|Year||Low BIP||Low BIP%||Low CSR||Low BACON||Low SLGCON||BACON/SLGCON, Non-Low Pitches|
Between 2009 and 2014, the called-strike rate on low pitches rose by more than 50 percent. As a result, hitters faced more pressure to swing at those pitches, and the percentage of balls in play that came on pitches at least one foot below center rose by roughly 18 percent. Although familiarity has helped batters mitigate the disadvantage of facing low pitches — their SLGCON on low balls in play has barely budged since 2009, while their SLGCON on all other balls in play has fallen by 26 points — they’re still much more productive against higher pitches. It’s no coincidence that ground ball rates have risen over the same span while fly ball rates have sunk. More grounders and fewer flies is a formula for fewer homers, and in turn fewer runs.
Put all of those edges together — the called balls that become strikes, the increased element of surprise, and the lousy results on low pitches — and you have the Holy Grail: the impact of the swollen strike zone. To complete the picture, though, we’ll have to travel back in time. And here, the umps can help.
On a leaguewide level, long-term trends look a lot less messy than they actually are. Drill down to the individuals, though, and there are leaders and laggards, players who seem to have stepped out of an earlier era or one still to come. The same is true of umpires. While the leaguewide zone has expanded, not every ump’s zone is as large as the composite plots in the GIFs above. Ninety umpires worked behind home plate last season, and each called a slightly different zone.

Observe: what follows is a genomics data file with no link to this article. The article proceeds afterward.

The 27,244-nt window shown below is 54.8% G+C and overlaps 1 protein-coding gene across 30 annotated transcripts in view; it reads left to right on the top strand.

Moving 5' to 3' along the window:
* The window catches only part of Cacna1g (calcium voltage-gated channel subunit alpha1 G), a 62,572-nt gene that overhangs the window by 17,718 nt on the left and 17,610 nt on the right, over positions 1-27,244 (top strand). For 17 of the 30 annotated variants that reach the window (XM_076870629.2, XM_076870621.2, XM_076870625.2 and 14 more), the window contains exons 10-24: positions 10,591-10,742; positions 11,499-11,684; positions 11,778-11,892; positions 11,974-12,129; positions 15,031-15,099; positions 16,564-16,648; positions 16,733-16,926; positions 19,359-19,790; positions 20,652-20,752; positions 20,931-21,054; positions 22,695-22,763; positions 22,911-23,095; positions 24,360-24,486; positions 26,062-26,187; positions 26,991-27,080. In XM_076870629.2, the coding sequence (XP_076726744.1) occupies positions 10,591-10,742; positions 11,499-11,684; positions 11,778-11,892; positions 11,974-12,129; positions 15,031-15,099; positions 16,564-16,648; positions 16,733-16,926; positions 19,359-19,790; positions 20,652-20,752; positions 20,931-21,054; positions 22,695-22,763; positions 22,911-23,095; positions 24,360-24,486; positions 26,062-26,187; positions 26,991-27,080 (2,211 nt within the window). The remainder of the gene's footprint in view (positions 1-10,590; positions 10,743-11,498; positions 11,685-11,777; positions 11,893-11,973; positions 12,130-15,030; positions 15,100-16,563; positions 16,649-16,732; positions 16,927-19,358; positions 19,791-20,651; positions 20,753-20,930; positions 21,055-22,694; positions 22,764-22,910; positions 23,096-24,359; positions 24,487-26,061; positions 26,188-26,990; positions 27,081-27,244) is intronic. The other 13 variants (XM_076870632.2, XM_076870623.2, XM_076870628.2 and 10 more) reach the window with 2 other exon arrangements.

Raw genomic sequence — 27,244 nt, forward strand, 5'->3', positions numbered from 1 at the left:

We can determine the size of each of those zones with some help from Called Strikes Above Average, a new stat developed by Jonathan Judge, Dan Brooks, and Harry Pavlidis that will soon be available at Baseball Prospectus. CSAA enables us to evaluate how much influence any member of the batter-pitcher-umpire-catcher quartet has on the called-strike rate of any given matchup. In this case, we’re most interested in the ump. CSAA adjusts for a number of potentially confounding factors — including the pitch’s location and type, the count, the catcher’s receiving skills, and the pitcher’s command — in order to isolate the umpire’s impact.
According to CSAA, 4.5 percentage points of called-strike probability separates the pitcher-friendliest ump from the one hitters should be happiest to see.4 In other words, given the same called pitch and the same batter/pitcher/catcher supporting cast, the odds of a strike call from the most generous ump would be 4.5 percentage points higher than the odds of seeing the same call from the stingiest, whose CSAA makes him roughly as likely to signal for a strike as an average umpire was in 2001.